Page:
BRPs 2008 Can-Am Spyder roadster has two wheels in front and one in back for a total of three, but since it operates and looks somewhat like a motorcycle, I thought that it would feel like one, too. I was wrong. Riding the Spyder isnt at all like riding a motorcycle. Sure, I was straddling a seat, exposed to the elements, gripping the handlebars and shifting with my left foot. It was thrilling, but I wasnt a single unit with the Spyder physically as I am on a motorcycle.
Instead, the three-wheeler steered and braked like a car. When turning, I was pushed against the outer arc of the curve. Thats similar to the feeling you get in a car when it rounds a bend. Depending on the direction of the curve, youre either thrown against the person next to you or that person is thrown against you. On a motorcycle, the forces are different because you lean into the turn.
BRP reps claim it takes a few days to get used to riding the Spyder and fully enjoying its “fun factor.” I agree. Riding the roadster for just three hours was intense. Using a Rotax 990 V-twin engine (the same make manufacturer of engines used in BMW, Aprilia and the new Buell 1125R motorcycle), the Spyder is built for speed. Adjusting to its physics, power and clutch-and-foot shifting took concentration. I felt I was in one of those video race-car games and barely keeping the race car on the track.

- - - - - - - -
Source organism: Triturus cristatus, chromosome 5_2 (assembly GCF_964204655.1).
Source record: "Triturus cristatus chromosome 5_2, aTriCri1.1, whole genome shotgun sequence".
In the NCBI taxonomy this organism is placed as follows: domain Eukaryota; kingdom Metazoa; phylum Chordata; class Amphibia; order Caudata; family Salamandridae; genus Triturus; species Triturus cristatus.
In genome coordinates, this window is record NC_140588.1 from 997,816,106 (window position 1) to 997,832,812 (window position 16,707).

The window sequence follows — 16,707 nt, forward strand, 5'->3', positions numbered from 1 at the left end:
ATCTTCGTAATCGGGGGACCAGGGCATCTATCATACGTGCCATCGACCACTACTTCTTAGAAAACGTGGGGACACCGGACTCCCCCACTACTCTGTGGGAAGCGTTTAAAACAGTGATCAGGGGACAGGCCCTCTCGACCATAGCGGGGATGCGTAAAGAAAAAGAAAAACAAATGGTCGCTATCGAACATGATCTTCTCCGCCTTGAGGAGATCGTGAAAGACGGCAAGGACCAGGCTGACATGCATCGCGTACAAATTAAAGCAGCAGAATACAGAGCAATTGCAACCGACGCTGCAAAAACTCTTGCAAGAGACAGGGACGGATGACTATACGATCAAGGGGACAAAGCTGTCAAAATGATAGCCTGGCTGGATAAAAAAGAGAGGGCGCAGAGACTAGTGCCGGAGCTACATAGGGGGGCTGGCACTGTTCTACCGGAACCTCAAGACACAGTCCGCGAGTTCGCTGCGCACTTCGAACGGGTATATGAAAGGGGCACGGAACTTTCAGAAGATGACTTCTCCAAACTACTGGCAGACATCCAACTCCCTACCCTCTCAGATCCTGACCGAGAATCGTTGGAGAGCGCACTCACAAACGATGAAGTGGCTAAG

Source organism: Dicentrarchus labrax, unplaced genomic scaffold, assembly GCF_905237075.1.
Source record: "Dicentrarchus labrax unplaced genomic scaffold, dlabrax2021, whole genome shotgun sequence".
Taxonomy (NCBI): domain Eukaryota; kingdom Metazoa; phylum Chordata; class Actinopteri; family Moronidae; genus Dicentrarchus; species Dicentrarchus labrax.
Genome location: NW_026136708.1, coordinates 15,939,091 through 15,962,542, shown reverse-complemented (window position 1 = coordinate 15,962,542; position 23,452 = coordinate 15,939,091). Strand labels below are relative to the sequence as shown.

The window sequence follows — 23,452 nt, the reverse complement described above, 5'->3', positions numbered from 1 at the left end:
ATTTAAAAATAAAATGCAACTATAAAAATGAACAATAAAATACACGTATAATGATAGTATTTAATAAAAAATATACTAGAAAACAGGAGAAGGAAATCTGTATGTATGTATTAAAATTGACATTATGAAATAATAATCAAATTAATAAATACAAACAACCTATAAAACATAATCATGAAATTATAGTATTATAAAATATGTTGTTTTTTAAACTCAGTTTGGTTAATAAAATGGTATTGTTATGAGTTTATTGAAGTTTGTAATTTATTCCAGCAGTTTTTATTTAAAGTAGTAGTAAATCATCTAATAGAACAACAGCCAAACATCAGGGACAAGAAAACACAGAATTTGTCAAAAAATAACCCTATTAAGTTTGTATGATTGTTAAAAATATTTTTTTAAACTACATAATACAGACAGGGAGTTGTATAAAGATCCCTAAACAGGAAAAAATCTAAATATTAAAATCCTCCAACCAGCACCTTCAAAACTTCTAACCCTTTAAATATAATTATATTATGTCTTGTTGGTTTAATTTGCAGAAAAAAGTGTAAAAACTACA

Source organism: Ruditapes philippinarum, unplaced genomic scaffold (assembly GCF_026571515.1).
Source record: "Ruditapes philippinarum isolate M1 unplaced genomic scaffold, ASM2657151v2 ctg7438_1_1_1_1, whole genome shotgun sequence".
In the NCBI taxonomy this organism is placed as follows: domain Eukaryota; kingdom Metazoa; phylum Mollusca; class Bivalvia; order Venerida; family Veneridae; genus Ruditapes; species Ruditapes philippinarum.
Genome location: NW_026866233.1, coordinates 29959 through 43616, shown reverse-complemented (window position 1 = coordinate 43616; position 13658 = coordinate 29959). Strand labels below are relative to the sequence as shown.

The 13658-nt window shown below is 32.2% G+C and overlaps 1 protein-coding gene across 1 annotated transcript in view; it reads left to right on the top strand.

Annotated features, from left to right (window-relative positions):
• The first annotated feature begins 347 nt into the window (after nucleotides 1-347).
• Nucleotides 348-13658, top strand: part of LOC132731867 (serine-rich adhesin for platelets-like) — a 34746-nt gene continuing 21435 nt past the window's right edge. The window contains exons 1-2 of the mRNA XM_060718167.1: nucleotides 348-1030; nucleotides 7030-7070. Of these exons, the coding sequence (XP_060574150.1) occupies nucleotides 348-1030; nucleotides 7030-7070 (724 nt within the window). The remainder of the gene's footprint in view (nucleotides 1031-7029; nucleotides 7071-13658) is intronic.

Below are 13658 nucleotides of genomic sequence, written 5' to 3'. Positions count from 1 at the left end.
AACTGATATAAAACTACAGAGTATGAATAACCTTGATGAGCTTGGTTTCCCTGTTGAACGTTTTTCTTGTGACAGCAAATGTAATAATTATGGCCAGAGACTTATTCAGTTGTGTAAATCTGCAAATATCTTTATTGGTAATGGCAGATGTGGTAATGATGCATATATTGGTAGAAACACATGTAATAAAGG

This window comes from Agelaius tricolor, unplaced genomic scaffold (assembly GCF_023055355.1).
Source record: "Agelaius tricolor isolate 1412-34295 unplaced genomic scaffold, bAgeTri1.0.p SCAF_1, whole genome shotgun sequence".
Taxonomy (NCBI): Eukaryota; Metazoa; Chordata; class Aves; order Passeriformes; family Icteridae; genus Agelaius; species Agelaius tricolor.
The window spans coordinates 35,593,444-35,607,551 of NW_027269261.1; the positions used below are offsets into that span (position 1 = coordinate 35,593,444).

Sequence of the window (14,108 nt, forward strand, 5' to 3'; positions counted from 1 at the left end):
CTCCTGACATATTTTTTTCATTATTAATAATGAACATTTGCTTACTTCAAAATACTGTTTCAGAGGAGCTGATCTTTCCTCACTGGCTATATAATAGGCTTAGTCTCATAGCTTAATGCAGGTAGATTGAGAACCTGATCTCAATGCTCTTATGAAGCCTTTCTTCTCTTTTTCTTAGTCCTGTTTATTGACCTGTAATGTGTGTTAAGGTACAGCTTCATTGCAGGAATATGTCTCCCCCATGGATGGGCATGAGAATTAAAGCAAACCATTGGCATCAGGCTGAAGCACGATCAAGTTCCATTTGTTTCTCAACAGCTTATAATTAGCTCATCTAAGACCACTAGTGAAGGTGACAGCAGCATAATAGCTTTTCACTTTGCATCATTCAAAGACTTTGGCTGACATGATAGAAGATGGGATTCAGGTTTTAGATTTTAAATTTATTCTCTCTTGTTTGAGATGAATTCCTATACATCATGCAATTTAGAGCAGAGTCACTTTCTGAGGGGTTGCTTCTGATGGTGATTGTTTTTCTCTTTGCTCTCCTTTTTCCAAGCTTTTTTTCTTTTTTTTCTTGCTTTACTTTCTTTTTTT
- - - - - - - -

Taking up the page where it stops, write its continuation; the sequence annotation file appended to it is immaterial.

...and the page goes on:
But the Spyders intended audience primarily well-heeled recreational products enthusiasts will likely love it. Theyre the kind who also love riding snowmobiles, Skidoos and high-performance sports cars, but may not want to learn to ride a motorcycle.
Women who dont want to brave the motorcycle learning curve also may like the Spyder. If you dont want to shift gears with your foot, theres the semi-automatic version, which has a thumb-operated shifter and no clutch. It seemed less complicated and more enjoyable to ride than the manual model. If I bought a Spyder, I would spend $1,500 extra for this option.
Canada-based BRP (which stands for Bombardier Recreational Products) has been in the motorcycle business for years, making dirt bikes in the 1970s under the Can-Am name. It started developing the Spyder a decade ago with a goal of making it safer to ride than a motorcycle without taking away the fun. In the process, motorcycle controls considered unnecessary were eliminated. For instance, a motorcycle has separate front and rear brake controls (a handlebar lever for the front-wheel brake and a right-foot lever for the rear-wheel brake). The roadster (a motorsports category BRP is hoping to redefine with its 3-wheeled Spyder) has a single brake lever operated with the right foot that controls both front and rear brakes simultaneously. In that respect, its like a car.
Its size 8 3/4 feet long by 5 feet wide pushes it close to car category as well. The rear tire is car-sized at 225mm and without fuel, it weighs nearly 700 pounds. From the side, it looks like a motorcycle on steroids. With its muscular flowing body lines, I half expected it to leap down the road on its own.
The biggest safety feature is the three wheels, which means theres no need to worry about tipping over when stopped. Like a car, it has a parking brake and even a reverse gear that allows it to back up.